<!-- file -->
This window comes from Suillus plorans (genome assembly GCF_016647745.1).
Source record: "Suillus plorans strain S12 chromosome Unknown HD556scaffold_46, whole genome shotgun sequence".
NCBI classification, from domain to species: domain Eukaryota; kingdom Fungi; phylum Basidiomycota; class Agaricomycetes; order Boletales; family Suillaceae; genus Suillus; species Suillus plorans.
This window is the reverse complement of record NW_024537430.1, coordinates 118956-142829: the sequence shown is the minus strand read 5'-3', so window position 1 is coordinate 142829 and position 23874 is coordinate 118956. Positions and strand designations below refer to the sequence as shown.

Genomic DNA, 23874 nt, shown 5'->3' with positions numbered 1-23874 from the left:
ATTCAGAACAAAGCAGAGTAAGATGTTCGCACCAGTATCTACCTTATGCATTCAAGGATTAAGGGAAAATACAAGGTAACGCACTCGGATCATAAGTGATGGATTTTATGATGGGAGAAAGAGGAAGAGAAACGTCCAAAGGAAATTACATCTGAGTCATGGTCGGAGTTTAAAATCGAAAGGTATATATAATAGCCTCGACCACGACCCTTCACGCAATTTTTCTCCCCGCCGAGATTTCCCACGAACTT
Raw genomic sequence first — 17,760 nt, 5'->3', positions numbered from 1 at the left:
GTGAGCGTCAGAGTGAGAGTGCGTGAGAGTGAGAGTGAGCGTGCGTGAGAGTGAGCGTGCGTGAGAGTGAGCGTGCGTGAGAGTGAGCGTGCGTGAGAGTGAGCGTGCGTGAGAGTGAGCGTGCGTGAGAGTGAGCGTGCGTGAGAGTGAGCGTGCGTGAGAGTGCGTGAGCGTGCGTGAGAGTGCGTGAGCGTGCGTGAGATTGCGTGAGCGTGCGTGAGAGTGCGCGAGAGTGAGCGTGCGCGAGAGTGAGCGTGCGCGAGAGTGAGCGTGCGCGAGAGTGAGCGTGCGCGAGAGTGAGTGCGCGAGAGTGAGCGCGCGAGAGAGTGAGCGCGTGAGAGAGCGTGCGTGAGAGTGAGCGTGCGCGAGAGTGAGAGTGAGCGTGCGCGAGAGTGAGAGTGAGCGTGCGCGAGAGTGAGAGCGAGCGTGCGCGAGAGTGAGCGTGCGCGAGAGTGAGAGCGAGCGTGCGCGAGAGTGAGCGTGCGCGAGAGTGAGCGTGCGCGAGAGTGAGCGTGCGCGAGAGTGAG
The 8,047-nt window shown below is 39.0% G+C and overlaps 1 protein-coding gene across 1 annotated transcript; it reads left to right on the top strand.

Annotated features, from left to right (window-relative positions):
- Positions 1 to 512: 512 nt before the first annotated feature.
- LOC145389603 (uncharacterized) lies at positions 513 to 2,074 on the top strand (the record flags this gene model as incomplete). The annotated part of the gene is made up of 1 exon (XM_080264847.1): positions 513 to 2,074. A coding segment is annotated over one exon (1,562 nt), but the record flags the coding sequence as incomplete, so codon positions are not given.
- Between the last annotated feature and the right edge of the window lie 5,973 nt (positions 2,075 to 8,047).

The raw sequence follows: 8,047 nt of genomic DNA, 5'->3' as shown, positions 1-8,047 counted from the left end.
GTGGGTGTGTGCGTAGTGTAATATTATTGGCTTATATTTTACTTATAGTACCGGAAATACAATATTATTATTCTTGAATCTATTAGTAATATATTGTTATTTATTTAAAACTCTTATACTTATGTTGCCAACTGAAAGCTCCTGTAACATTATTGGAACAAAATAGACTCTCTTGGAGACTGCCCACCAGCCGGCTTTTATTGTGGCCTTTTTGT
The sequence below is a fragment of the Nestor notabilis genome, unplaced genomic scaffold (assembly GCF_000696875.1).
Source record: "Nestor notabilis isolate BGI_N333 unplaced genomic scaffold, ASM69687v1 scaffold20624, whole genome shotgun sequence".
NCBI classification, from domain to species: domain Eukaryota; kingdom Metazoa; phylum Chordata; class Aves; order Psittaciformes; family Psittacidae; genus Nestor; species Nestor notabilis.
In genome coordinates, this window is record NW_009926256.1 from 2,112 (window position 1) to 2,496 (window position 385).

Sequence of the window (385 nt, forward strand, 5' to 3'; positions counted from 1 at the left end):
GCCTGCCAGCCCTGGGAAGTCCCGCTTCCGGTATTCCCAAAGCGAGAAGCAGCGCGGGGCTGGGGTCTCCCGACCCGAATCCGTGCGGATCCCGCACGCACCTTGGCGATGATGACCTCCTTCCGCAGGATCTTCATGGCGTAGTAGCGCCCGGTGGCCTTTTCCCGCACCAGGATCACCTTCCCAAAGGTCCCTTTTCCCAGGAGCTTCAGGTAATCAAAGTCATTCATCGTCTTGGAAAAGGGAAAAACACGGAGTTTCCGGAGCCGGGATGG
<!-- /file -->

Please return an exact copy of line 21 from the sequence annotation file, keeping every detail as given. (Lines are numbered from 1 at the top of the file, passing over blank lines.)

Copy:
GCCTGCCAGCCCTGGGAAGTCCCGCTTCCGGTATTCCCAAAGCGAGAAGCAGCGCGGGGCTGGGGTCTCCCGACCCGAATCCGTGCGGATCCCGCACGCACCTTGGCGATGATGACCTCCTTCCGCAGGATCTTCATGGCGTAGTAGCGCCCGGTGGCCTTTTCCCGCACCAGGATCACCTTCCCAAAGGTCCCTTTTCCCAGGAGCTTCAGGTAATCAAAGTCATTCATCGTCTTGGAAAAGGGAAAAACACGGAGTTTCCGGAGCCGGGATGG